When you’re busy planning your next holiday, it’s easy to overlook the smaller details in the excitement. Like “what kind of luggage am I going to use”? When traveling, a good bag is one you don’t notice. Your trip should be all about your trip, not dragging a failing bag through customs as the zips split, the wheels seize, and the seams fall apart.
Buying right the first time means you’ll have luggage that’ll be your trusty travel buddy no matter where you go. Get it wrong and you could be stuck with dodgy wheels, poor handles or not enough space to bring your holiday splurges home.
You can spend hundreds on a suitcase, but price isn’t always an indicator of quality. It’s important to do your research before buying, to make sure you end up with the right luggage for you.
So what do I need to look for in a suitcase?
Traditional luggage comes loosely in two styles: hard shell and soft. Hard-shell bags are molded from difficult-to-pronounce materials like polypropylene and polycarbonate (or known as composite materials). Soft bags can be made out of fabrics such as microfibre, leather, nylon, PVC or polyester. Some soft bags are expandable and can accommodate up to 25 percent more if you need the space. They also typically have pockets on the outside for easy to reach items. However a hard shell is naturally more water resistant than a soft bag (although the better soft bags come with a water repellent coating), making them ideal for checked luggage; they provide inherent protection against the luggage handler’s careless throw. In the end soft vs hard is a personal choice.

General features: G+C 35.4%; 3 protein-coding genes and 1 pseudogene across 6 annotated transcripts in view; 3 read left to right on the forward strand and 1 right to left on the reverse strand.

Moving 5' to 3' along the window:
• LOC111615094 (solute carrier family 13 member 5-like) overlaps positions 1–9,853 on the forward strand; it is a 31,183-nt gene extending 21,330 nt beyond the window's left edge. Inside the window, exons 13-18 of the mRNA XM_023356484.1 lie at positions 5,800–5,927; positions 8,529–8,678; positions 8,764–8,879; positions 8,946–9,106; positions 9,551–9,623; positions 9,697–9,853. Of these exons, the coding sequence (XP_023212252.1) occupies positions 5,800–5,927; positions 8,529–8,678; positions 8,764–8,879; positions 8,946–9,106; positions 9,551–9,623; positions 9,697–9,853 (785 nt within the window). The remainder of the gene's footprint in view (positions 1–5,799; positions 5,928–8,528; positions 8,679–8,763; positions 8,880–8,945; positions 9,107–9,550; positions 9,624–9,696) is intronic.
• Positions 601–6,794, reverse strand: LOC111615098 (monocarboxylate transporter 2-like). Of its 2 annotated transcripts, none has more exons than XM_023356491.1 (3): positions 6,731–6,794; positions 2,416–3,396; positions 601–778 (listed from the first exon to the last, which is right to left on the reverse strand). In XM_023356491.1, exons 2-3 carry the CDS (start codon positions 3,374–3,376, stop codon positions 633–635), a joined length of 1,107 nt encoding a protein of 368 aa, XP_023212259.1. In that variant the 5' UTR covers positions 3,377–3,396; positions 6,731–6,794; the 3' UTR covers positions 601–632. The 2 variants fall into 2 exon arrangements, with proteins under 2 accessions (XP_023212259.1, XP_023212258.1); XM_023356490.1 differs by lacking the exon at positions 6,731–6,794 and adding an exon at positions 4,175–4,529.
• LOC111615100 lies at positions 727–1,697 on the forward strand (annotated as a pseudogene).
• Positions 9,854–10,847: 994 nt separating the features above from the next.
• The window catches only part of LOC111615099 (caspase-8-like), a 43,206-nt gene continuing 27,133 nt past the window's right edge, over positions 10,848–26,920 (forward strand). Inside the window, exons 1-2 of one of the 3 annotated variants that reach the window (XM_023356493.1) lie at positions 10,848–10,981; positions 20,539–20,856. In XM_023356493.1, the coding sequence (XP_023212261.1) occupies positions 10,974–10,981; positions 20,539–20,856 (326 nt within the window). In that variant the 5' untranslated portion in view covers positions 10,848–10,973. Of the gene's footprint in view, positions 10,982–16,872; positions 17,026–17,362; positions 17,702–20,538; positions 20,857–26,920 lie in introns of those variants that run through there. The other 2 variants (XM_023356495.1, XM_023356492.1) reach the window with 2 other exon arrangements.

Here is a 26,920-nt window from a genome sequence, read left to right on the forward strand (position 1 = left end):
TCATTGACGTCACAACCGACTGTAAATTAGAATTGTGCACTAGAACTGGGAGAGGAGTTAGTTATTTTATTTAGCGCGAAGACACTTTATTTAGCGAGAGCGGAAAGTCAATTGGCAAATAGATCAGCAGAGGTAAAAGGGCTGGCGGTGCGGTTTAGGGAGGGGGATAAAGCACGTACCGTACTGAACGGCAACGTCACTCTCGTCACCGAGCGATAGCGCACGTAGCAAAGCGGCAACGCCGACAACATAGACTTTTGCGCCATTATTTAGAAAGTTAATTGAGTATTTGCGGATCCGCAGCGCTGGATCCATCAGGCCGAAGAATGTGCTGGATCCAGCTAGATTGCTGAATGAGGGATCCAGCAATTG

American Tourister HS MV+ – Limited edition Gold. Sleek and modern design will have you feeling like a celebrity at the baggage carousel. Ultra light weight design, finished in a high gloss.
Don’t get too carried away with choosing the largest size of suitcase. Remember the larger it is, the more you’ve got to cart around with you. The wheels and extendable handle take up some of the internal space, so check first that the case has the right volume for your needs. If you want a small suitcase for cabin baggage make sure you check the dimensions. Each airline has its own size restrictions for checked-in and carry-on luggage. If in doubt, it’s always a good idea to check with your airline before you depart.
Whether you have a small suitcase that you’re using for carry-on, or a large suitcase that you need to check-in, the weight of the case counts towards your baggage allowance. Composite materials often make for a much lighter empty weight, so you can use your luggage allowance for your clothes (or shopping on the return leg). Corners get trashed on luggage, so the rounder they are the better (but that starts to compromise on your internal space). Make sure the corners look protected and strong.
Look for handles that are firmly riveted to the body of the case. These are less likely to have weak points and break. When it comes to lifting, it helps to have carry handles at the base or sides of the suitcase. Zips should open and shut smoothly. The zip tags should be big enough to grip easily and have holes so you can padlock them or a built in locking mechanism.